The Murder of the Century by Paul Collins

What better way to start 2017 than with a book blog about an entertaining piece of true crime that details a sensational murder that took place in New York in the summer of 1897, the same season and year that The Angel of Darkness was set—and indeed, that even inspired one of the fictional murders described in the novel. Described as “riveting” by The New York Times, this has been one of the most atmospheric pieces of true crime set in late 19th century New York that I have read to date. Provided one reads this work with both the strengths and weaknesses of this genre in mind (see below), I highly recommend this to readers of the Alienist books.

What’s it about?

A group of boys cooling off on a scorching summer afternoon in 1897 find a large parcel wrapped in oilcloth floating in the East River. Thinking they’ve made a fortunate find—it might be farm goods from Brooklyn—they eagerly unwrap the package, only to make a gruesome discovery: a headless human torso, arms still attached. The following day, a father taking his sons blueberry picking in the woods near Harlem also discovers a parcel wrapped in oilcloth. The contents of this one? The lower quadrant of a man, cut off at the thighs and waist. Meanwhile, a Long Island farmer’s ducks become sick after swimming in water turned red with blood.

The police investigating the find at the East River pier are convinced the perpetrators are medical students and make no further enquiries, even falsifying the patrolman’s report. It takes an exiled detective—one of Byrnes’ old men—to identify the grisly finds as a homicide case. However, as he starts to investigate the first few leads, he discovers that he is not the first to have made enquiries: enterprising reporters from the battling sensational newspapers of the Telegram, Herald, and World got there before him. The Murder of the Century documents the race to solve the crime and the sensational publicity circus surrounding the eventual trial, highlighting how the tabloid wars of the Gilded Age forever changed the face of newspaper journalism.

My thoughts

For years I’ve been looking for a piece of crime fiction as entertaining and evocative of late 19th century New York as the Alienist novels. The search has, by and large, been in vain. Although many attempts have been made, I have always felt that the Alienist books have been flagships in this genre that no others have quite lived up to. Given that The Murder of the Century is a work of nonfiction that I picked up simply to learn more about a real murder mentioned briefly in The Angel of Darkness, I little thought that I would find a contender here. You can therefore imagine my surprise when I started reading and found myself experiencing a similar feeling to what I’d felt back when I first picked up The Alienist.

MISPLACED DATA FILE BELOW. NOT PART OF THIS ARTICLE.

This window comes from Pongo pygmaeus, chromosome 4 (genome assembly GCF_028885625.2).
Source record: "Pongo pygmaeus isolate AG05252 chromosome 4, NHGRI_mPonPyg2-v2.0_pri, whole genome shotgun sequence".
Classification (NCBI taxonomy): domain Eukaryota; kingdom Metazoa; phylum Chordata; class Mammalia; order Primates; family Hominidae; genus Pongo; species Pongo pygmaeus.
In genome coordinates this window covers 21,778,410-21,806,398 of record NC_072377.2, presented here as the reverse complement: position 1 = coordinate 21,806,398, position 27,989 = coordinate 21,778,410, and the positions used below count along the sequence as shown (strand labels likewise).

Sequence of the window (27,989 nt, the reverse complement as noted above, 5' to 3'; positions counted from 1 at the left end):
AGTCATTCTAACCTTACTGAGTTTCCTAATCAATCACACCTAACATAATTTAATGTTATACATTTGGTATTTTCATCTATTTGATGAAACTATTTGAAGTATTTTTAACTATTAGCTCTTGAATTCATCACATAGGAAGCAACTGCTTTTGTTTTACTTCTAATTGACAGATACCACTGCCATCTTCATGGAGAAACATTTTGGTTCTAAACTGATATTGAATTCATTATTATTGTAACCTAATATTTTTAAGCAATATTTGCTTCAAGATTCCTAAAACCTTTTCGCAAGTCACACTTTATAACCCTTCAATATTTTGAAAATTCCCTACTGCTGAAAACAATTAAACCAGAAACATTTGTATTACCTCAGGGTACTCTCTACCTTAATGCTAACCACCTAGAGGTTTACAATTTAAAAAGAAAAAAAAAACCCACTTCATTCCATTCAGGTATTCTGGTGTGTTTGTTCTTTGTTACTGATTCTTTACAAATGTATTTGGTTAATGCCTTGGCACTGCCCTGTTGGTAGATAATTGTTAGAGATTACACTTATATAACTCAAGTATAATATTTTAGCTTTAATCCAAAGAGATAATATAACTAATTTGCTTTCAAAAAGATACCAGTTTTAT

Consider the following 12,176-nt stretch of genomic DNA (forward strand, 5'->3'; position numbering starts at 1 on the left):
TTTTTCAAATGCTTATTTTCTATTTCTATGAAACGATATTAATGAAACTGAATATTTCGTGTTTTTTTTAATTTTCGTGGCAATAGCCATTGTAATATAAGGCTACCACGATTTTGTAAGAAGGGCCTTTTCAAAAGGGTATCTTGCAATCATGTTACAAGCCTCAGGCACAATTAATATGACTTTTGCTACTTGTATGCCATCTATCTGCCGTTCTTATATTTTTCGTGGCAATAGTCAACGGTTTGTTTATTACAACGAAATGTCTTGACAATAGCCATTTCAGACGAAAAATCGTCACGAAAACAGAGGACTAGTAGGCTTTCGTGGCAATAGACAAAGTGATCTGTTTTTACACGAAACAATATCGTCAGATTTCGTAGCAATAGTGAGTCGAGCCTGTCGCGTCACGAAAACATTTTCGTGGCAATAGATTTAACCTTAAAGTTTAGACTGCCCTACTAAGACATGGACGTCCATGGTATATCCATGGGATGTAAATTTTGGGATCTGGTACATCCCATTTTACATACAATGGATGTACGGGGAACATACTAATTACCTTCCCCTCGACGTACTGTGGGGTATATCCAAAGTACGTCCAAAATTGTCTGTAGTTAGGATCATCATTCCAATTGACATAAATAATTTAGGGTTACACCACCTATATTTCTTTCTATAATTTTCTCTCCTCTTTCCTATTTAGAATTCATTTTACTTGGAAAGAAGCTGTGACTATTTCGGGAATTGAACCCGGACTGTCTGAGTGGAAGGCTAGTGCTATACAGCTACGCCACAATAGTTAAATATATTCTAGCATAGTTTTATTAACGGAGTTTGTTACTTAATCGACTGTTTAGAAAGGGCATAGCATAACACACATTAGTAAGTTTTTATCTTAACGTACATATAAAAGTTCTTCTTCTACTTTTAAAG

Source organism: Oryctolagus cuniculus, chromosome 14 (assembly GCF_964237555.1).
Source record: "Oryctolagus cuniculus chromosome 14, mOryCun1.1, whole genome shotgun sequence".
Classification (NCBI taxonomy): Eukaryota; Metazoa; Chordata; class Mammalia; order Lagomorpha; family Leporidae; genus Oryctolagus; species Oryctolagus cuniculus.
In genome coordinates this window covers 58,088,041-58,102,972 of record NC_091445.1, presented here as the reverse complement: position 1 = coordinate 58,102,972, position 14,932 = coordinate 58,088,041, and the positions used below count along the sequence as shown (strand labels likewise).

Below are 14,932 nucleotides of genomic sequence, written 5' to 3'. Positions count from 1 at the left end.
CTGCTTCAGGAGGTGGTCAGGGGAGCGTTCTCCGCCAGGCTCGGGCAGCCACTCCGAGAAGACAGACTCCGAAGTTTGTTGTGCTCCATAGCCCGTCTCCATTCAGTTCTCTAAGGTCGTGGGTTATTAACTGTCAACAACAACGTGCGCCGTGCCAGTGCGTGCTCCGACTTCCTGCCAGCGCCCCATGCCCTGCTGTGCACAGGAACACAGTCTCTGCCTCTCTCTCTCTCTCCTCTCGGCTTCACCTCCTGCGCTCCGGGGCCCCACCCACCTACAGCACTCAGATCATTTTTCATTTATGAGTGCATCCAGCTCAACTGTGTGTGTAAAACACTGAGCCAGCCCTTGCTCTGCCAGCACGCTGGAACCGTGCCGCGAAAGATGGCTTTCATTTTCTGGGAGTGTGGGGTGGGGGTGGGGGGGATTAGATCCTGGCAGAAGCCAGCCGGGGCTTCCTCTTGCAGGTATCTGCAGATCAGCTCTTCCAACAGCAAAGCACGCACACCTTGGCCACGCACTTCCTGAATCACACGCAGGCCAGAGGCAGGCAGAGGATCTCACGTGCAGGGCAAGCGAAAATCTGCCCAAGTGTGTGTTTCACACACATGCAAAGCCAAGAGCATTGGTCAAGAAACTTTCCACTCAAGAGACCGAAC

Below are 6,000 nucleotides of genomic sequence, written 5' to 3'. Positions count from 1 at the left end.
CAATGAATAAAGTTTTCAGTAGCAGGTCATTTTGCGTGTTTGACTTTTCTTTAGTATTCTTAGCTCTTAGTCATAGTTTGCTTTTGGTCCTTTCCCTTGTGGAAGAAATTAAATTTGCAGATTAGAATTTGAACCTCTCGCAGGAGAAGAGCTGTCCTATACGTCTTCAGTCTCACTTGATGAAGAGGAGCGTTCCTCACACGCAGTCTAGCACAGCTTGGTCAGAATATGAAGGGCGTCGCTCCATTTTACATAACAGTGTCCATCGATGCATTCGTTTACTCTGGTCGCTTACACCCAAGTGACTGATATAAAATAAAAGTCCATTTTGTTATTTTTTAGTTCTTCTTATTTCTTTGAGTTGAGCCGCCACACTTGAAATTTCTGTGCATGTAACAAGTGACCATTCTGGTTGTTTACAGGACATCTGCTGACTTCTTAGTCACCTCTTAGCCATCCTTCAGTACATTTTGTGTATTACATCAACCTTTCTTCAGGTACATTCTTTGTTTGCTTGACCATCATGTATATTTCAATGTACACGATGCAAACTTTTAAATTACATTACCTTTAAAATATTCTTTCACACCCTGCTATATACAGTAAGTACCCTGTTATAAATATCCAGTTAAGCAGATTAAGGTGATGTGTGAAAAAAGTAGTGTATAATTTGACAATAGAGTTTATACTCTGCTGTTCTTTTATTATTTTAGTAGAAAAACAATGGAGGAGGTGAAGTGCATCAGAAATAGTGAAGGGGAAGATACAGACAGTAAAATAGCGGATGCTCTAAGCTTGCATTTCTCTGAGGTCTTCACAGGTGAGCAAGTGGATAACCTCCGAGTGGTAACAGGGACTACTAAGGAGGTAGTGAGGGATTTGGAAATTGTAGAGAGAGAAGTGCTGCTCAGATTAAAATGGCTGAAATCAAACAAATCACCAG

Now, before I continue: a word of warning. The Murder of the Century belongs to a genre known as creative (or narrative) nonfiction. For anyone unfamiliar with this genre, it is nonfiction written in the style of fiction. The writing is compelling and dialogue is often included as full conversations. Even though works of this genre aim to create a factually accurate narrative, I acknowledge that this form of nonfiction has more pitfalls than any other. After all, if one is writing scenes from history as though they belong in a novel, does that not blur the line between fiction and nonfiction? However, provided that the research is thorough and the writer is careful—and that is certainly the case here where every source has been meticulously referenced—certain subjects do lend themselves to this genre. In this case, author Paul Collins notes:

The tremendous press coverage of this affair, with sometimes more than a dozen newspapers fielding reporters at once—not to mention the later memoirs of its participants—allowed me to draw on many eyewitness sources. All of the dialogue in quotation marks comes directly from conversations recorded in their accounts, and while I have freely edited out verbiage, not a word has been added.

Of course, this very strength potentially raises another issue. Specifically, given that this was the era of “yellow journalism”—and indeed, one of the purposes of this book is to highlight just how popular and competitive this new sensationalist reporting had become, often at the expense of facts—one may wonder just how accurate a work of narrative nonfiction primarily based off such coverage is likely to be. However, Paul Collins does his best to make sure readers are aware of the limitations of these sources, and has supplemented them with “court records and memoirs written by journalists and detectives from the case” as additional primary sources. My own feeling is that provided you approach a work like The Murder of the Century for what it is intended to be while keeping its strengths and limitations in mind, it can still be a thoroughly enjoyable way to gain more knowledge about a subject and time period that you might not otherwise obtain. I think of it in much the same way as TV and movie depictions of historical subject matter, such as HBO’s lauded John Adams adaptation from 2008. While the best of these adaptations attempt to portray their historical subject as accurately as possible, they are nonetheless a visual form of creative nonfiction.